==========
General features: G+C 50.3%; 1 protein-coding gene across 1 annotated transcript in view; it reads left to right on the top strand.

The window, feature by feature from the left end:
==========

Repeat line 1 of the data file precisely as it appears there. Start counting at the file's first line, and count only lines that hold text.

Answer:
General features: G+C 50.3%; 1 protein-coding gene across 1 annotated transcript in view; it reads left to right on the top strand.